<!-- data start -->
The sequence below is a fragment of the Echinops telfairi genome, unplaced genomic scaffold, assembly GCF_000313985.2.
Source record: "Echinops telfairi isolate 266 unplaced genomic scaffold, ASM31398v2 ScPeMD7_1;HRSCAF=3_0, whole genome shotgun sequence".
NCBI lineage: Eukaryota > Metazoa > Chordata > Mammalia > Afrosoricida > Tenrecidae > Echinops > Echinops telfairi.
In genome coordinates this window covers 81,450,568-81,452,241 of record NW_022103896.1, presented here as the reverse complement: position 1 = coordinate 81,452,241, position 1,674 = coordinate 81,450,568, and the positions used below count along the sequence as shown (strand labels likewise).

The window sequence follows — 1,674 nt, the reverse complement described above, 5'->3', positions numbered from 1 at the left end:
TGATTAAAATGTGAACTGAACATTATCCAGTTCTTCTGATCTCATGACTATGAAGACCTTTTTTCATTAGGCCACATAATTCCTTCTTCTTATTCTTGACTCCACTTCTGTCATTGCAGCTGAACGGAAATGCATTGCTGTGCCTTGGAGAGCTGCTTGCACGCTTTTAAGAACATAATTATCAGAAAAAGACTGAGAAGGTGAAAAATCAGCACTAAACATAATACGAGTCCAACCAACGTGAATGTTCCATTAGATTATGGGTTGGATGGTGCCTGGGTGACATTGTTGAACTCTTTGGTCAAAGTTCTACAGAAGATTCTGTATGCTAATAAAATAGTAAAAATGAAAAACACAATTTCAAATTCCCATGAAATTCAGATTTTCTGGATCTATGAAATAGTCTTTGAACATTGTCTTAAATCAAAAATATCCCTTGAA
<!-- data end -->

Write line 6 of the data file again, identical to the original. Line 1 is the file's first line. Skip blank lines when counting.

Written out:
TGATTAAAATGTGAACTGAACATTATCCAGTTCTTCTGATCTCATGACTATGAAGACCTTTTTTCATTAGGCCACATAATTCCTTCTTCTTATTCTTGACTCCACTTCTGTCATTGCAGCTGAACGGAAATGCATTGCTGTGCCTTGGAGAGCTGCTTGCACGCTTTTAAGAACATAATTATCAGAAAAAGACTGAGAAGGTGAAAAATCAGCACTAAACATAATACGAGTCCAACCAACGTGAATGTTCCATTAGATTATGGGTTGGATGGTGCCTGGGTGACATTGTTGAACTCTTTGGTCAAAGTTCTACAGAAGATTCTGTATGCTAATAAAATAGTAAAAATGAAAAACACAATTTCAAATTCCCATGAAATTCAGATTTTCTGGATCTATGAAATAGTCTTTGAACATTGTCTTAAATCAAAAATATCCCTTGAA